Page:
Monday, 3 September 2012

Malta Today: Updated | Muscat hits out at justice minister’s ‘institutionalised homophobia’

Labour leader says Chris Said’s comments on same-sex partnerships not on the same level as families bonded by marriage are ‘homophobic’.
National Thursday 30 August 2012 - 15:30 by  Matthew Vella 

“Chris Said’s declaration confirms the government’s institutionalised homophobia” - Labour leader Joseph Muscat.

Updated at 3:32pm with Chris Said's reaction.

Justice minister Chris Said has denied passing homophobic comments during a press conference this week in which he introduced a bill to regulate cohabiting couples, when he said the proposed law would not put same-sex relationships on the same level as families formed in marriages.

Said also said Muscat had failed to pass comment on the cohabitation law, and instead resorted to an erroneous interpretation of his declarations.

Said insisted that in answering questions from the press, he said the law being proposed would not consider gay couples the same as a families in a marriage.

"My credentials in favour of gay and transgender rights cannot be measured by Muscat's sensationalism," Said said, who said he had legislated to increase penalties against hate crimes earlier this year and widening the remit of the Equality Commission.

In a statement, Said said the personal relationship between opposite-sex couples was precious to those who lived this experience. "I also understand that to them this relationship is their family nucleus, even if they are unmarried."

Said however said Muscat had conveniently spun his own interpretation of his comments.

"Muscat should know that Maltese laws do not give a definition to the family. Marriage laws give a clear definition of what marriage is. The cohabitation law does not go into this matter, becuase it regulated cohabitation, for heterosexuals and homosexuals, as a state of fact outside of marriage," Said said.

"This law establishes for the first time the rights and obligations of people who choose to cohabit, principally by safeguarding the weaker party in such a relationship."

The Labour party has described comments by justice minister Chris Said on his bill to regulate cohabitation, as a confirmation of the government's "homophobic policy."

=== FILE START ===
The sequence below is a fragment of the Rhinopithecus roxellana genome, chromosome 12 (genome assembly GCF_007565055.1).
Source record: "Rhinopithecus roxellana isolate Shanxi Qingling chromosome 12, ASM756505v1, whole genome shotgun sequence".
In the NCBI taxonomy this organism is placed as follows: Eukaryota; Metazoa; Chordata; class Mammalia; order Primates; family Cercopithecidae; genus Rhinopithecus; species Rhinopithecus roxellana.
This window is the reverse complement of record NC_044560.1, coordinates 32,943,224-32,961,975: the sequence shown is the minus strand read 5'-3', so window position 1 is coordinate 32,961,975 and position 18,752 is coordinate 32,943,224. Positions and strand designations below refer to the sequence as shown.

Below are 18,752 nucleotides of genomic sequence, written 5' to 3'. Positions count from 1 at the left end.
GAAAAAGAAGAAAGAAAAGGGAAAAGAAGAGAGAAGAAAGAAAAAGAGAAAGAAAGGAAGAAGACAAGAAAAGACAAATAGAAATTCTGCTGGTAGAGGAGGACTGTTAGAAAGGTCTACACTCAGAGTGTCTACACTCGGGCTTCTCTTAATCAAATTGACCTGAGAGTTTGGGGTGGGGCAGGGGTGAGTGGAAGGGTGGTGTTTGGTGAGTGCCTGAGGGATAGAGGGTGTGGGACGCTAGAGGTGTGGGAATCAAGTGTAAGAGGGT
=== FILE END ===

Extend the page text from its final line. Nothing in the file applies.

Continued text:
Labour, which in the past said it would legislate in favour of same-sex unions, has so far not commented on the law being proposed by the Nationalist government. But comments by Chris Said, who is anchoring the public consultation on the Bill, saying that cohabitation will not on the same level as the family in a marriage, have provoke the PL's criticism.

"Chris Said's declaration confirms the government's institutionalised homophobia," Labour leader Joseph Muscat said.

"This declaration of principle is unacceptable because the government is institutionalising homophobia. If Lawrence Gonzi agrees with Chris Said, then he is confirming GonziPN's homophobia."

Muscat has long declared his position in favour of the introduction of civil unions for gay couples and this pledge is expected to form part of Labour's manifesto, but the proposal falls short of labelling such unions as 'marriage'.

Muscat said Labour sees a family being constituted irrespectively of people's sexual orientation.

"Earlier on we saw GonziPN's homophobia made clear in the parliamentary debate on the rent laws when the Opposition proposed the extension of such laws for same-sex couples, to which the government put up its opposition."

So far the cohabitation bill, which introduces the civil cohabitation partnership as a registered contract between two people, has disappointed gay rights groups.

The law does not recognise cohabiting partners on the same level as families borne out of marriage under the proposed law. "We do not want to put cohabitation on the same level as a family constituted in marriage. The Bill is based on what the government believes is right and is acceptable to society," Said said when presenting the bill earlier this week.

The Malta Gay Rights Movement said it was "hugely disappointed" as the Bill failed to recognise same-sex couples and their families as civil unions on a par with marriage, the minimum acceptable to them.

No comments:

Post a Comment